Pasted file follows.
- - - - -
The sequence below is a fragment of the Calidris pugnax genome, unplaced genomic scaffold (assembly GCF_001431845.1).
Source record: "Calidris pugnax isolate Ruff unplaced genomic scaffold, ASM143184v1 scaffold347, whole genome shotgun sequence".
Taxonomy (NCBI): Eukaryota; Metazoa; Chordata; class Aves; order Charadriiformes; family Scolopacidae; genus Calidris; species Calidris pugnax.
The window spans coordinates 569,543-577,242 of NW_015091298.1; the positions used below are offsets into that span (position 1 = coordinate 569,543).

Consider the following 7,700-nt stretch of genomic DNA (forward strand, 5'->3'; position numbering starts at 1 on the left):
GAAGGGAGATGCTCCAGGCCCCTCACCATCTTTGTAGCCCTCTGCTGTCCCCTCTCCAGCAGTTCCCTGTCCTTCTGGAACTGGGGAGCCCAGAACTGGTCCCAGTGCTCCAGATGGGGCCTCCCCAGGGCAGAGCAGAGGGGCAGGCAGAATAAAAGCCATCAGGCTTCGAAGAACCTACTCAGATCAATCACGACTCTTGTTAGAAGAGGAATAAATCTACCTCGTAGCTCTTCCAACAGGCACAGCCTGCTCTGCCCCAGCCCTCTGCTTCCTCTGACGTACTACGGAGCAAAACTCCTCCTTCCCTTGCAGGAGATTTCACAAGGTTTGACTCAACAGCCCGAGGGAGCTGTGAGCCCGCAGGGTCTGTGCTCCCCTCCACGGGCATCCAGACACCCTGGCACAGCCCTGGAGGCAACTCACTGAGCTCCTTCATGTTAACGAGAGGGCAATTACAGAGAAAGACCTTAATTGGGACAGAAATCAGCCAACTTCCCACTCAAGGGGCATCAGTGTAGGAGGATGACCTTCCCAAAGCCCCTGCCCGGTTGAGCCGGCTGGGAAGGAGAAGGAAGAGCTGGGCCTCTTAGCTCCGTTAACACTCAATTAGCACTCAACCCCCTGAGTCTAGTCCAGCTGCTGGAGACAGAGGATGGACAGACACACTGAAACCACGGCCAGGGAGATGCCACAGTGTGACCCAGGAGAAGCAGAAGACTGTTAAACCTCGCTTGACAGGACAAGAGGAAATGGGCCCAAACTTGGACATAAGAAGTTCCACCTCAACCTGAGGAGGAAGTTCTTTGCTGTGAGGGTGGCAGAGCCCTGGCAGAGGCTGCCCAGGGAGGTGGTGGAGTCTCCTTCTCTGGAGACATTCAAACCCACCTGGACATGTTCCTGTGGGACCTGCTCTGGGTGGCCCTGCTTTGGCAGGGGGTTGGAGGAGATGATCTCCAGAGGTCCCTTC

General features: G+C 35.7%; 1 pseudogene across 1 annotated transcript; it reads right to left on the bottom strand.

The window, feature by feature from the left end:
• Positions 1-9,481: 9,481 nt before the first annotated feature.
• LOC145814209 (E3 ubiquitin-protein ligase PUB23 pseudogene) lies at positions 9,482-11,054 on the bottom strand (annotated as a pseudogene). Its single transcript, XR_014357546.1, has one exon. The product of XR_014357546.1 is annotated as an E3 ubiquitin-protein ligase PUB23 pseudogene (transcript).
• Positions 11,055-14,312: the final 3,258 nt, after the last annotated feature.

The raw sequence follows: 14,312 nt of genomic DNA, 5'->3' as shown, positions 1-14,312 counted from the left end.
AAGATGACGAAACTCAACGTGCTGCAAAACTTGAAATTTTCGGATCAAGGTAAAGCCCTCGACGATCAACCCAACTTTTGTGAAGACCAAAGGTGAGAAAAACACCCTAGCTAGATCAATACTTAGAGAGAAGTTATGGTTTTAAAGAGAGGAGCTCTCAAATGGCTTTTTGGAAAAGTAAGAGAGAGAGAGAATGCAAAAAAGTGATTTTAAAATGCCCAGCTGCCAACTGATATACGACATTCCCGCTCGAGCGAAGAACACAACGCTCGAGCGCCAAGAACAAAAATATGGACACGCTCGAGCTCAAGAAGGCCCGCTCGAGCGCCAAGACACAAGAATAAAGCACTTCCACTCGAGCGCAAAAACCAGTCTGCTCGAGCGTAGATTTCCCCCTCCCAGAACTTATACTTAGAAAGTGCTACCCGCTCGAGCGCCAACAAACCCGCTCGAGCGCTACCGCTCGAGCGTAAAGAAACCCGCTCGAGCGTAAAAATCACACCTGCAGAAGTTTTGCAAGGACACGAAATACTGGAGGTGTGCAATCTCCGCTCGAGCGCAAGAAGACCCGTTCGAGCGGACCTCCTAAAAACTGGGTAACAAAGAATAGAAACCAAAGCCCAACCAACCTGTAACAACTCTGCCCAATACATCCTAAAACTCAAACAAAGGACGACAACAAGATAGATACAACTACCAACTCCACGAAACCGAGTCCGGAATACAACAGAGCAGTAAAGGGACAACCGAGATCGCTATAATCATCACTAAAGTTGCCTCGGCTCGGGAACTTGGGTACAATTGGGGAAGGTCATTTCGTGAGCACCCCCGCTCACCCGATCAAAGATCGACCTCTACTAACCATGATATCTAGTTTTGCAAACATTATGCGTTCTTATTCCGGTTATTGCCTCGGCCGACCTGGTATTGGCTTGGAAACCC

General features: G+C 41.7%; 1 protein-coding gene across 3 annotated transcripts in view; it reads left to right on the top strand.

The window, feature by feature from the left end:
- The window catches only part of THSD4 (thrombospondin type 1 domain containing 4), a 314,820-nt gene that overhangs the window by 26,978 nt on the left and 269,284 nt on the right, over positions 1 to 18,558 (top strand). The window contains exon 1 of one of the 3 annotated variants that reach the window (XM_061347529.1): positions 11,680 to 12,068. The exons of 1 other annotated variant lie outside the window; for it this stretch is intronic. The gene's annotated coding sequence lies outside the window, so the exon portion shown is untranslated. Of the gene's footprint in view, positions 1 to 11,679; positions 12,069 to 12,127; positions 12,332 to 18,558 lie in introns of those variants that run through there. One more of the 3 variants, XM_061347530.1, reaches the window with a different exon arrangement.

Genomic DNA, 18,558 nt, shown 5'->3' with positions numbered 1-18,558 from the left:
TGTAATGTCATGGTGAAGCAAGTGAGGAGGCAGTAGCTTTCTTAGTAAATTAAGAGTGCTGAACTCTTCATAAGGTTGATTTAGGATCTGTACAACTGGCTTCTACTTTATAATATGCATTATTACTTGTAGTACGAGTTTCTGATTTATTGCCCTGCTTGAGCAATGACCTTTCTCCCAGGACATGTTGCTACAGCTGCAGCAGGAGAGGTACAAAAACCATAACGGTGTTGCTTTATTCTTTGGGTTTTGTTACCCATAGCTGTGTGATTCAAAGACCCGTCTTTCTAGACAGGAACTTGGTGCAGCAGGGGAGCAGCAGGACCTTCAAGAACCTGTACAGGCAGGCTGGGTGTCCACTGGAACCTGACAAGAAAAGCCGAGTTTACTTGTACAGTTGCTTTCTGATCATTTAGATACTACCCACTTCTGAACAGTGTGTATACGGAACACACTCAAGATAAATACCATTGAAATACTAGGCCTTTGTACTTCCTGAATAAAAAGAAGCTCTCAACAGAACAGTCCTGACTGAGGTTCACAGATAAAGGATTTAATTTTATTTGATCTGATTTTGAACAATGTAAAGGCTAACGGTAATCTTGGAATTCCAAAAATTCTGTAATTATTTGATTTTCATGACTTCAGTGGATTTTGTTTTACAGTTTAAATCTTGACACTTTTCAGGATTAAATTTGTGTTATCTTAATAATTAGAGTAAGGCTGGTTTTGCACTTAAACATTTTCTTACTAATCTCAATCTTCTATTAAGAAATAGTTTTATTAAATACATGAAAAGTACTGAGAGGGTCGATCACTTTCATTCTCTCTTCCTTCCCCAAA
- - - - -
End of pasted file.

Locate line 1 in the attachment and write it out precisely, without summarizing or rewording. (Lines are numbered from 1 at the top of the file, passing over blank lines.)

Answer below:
The sequence below is a fragment of the Calidris pugnax genome, unplaced genomic scaffold (assembly GCF_001431845.1).